By Sayyed Nadeem Kazmi – London, July 2022
– – –
1972: One of my earliest memories is one of racial abuse – an old woman following me to the corner of our street. Wearing a thick beige overcoat, her legs smothered in thick brown stockings, her face distorted by thick-rimmed spectacles on her thick leathery face, she was a scary-looking creature who hissed at us over and over again, ‘Go home blackies – Go home blackies!’
Thankfully, and despite the occasional intrusion of the scary old hissing woman, my abiding memory of The Avenue remains our white neighbours – in particular the two girls, Beverley and Jacqueline, who would peer through the hedge of our back garden and giggle as I played there. It never occurred to me that they were ‘ethnic white people’ or that I was an ‘ethnic brown person’ – all we knew was that there was a frustrating green hedge that at once divided and united us.
A few years later, I was again ambushed on my way home from school by a gang of boys who were clearly being cajoled into attacking me by a girl shouting, ‘Beat the dirty Paki!’ It was the first time I had heard that word; It wouldn’t be the last. It was also the first time I took a thrashing simply for being a ‘Paki’, and a dirty one at that.
The following year – we are in 1977 – I was told not to play in the local park because of ‘skinheads’. When these purposely embaldened individuals came for us – a motley crew of White, Asian and Black – with bats and nunchucks, we ran.
The next year, I understood that I was hated, so when a boy from my school tried to prick me in the neck with sewing needles while chanting ‘pakipakipakipaki’, I saw a monster, and punched him so hard that it startled even me. Following which, I noted with glee how the boy’s eyes were lowered in fear every time he passed by. And I felt great.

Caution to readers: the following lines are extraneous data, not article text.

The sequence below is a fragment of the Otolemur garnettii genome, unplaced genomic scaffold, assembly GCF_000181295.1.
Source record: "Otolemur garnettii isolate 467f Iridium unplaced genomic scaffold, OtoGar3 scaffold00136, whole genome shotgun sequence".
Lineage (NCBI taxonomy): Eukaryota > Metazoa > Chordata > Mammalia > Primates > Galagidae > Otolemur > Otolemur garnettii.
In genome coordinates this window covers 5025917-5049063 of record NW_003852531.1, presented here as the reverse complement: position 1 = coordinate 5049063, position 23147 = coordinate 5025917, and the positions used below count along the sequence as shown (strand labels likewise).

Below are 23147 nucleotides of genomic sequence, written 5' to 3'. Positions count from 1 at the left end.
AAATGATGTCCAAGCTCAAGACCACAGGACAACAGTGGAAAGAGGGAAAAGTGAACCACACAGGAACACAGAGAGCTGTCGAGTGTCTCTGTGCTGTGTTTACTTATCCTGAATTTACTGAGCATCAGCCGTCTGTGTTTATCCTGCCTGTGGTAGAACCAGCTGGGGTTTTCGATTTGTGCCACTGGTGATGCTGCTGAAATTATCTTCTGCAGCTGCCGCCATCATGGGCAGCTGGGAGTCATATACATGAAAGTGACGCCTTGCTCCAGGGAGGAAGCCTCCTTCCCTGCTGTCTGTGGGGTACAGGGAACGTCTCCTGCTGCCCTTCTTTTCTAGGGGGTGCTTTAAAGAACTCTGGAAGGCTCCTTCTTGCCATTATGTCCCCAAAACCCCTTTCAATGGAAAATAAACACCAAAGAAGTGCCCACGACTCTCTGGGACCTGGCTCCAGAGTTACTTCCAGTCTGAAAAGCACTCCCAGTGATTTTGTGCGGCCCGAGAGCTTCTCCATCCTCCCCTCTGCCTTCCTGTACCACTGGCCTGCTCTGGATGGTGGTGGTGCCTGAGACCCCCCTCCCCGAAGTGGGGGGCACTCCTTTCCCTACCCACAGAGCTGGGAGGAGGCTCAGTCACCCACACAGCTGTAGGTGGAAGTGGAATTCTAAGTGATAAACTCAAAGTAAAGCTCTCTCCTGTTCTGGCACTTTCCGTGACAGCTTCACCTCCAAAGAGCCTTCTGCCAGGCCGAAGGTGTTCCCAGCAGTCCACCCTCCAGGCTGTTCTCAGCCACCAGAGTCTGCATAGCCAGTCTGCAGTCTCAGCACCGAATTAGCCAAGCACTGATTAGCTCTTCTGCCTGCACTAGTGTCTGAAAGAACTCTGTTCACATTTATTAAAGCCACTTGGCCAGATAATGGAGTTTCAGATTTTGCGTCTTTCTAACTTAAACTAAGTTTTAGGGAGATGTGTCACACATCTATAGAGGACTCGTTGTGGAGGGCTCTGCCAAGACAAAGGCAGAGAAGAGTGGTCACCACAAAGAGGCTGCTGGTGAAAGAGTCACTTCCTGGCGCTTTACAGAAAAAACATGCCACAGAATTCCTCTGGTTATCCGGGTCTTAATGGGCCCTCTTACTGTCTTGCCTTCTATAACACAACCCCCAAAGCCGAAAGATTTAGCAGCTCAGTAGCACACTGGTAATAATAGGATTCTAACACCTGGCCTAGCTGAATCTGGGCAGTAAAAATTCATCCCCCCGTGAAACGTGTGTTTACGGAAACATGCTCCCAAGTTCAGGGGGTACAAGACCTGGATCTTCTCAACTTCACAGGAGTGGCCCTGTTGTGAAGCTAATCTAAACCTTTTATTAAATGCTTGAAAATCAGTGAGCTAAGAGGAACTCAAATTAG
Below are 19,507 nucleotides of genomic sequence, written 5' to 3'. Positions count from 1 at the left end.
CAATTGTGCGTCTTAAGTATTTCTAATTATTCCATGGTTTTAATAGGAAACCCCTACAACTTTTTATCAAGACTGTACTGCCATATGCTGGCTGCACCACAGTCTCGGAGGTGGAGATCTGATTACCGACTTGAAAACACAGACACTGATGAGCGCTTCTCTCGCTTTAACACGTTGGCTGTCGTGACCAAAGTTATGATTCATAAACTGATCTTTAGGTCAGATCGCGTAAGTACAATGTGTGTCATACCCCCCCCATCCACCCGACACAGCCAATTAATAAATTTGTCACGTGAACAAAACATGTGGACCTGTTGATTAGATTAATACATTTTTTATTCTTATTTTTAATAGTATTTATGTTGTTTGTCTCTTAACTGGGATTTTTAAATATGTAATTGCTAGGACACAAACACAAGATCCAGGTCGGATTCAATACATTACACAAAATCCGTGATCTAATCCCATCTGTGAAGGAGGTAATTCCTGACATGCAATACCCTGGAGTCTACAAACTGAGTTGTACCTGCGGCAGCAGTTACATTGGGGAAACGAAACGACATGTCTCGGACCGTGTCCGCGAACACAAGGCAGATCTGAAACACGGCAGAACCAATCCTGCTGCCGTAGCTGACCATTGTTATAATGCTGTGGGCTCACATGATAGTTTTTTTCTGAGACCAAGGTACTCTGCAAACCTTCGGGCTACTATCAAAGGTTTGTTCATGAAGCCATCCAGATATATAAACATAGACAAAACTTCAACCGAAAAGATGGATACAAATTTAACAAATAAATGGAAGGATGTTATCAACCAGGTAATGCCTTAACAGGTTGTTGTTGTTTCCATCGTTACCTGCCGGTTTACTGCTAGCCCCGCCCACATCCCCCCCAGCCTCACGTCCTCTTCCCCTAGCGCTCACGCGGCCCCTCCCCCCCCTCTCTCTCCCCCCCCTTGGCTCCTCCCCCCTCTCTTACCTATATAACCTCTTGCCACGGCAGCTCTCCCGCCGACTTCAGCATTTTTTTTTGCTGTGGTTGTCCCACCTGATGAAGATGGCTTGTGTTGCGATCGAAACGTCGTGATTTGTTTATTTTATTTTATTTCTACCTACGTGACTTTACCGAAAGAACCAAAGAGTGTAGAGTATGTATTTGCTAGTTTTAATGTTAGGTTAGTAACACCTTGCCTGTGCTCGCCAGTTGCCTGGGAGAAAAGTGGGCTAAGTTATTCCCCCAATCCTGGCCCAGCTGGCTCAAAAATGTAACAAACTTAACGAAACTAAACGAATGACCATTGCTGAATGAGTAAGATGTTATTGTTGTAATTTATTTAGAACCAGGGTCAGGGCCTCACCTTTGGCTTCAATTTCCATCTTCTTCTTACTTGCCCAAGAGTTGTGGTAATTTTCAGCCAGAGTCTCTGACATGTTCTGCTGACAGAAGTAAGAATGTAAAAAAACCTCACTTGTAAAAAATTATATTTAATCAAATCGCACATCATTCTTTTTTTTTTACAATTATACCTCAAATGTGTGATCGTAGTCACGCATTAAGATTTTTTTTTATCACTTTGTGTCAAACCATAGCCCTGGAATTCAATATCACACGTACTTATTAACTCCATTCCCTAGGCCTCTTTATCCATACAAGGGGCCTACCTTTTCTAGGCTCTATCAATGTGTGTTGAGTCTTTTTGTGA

There was something nostalgic about the morning sun on June 24th 2016, the day after the Brexit Referendum. In a few years I would hit my own half century of organic existence. There was an atmosphere of failure in the air, of a sort of anti-climax. UKIP leader Nigel Farage, holding court in Brussels, was in his element, boasting:
“When I .. said that I wanted to lead a campaign to get Britain to leave the European Union, you all laughed at me – well I have to say, you’re not laughing now …’
It had startling echoes of a speech given at the Lowen Brau Keller in Munich in 1942 by Hitler, who said:
“They always laughed at me for my prophecies. Many of those who laughed then are no longer laughing now.”
These thoughts are not about Farage, or Hitler. They are about me, and my own personal journey, in a landscape impacted by Brexit in the short and long term.
Immediately after the vote, there was a spike in racist incidents against perceived immigrants – mostly non-white people. Certain sections of the media and promises by politicians had guaranteed that there would be. For some ‘white’ communities who saw themselves as marginalised victims in an evolving and seemingly unstoppable social and cultural change, Brexit was the Second Coming. For me, it was a vision of the Four Horsemen.
So here I am: It’s Brexit, Year Zero. I’m driving to the once promised land of Milton Keynes, taking the scenic route through leafy Buckinghamshire.
It was probably nothing, but the white woman crossing the zebra thanked the white man who stopped for her to cross, as did I. She gave the White One a victorious thumb up, awesome in its exaggerated physicality. And then she turned to look at the Brown One directly. As she cleared the crossing, she hissed in a leathery tone, ‘That’s a zebra crossing!”.
“I know”, the Brown One replied, “It’s why I stopped for you madam.”
I think she meant to say, ‘What? Are you still here?!’
– – –
Sayyed Nadeem Kazmi is a humanitarian development consultant and lawyer who has advised on numerous initiatives, including the UN World Conference Against Racism and Dialogue of Civilizations process. Currently focusing on human rights advocacy in South Asia, he is a former adviser to HRH Prince Hassan of Jordan, and chief representative to the United Nation’s Economic and Social Council for a global NGO.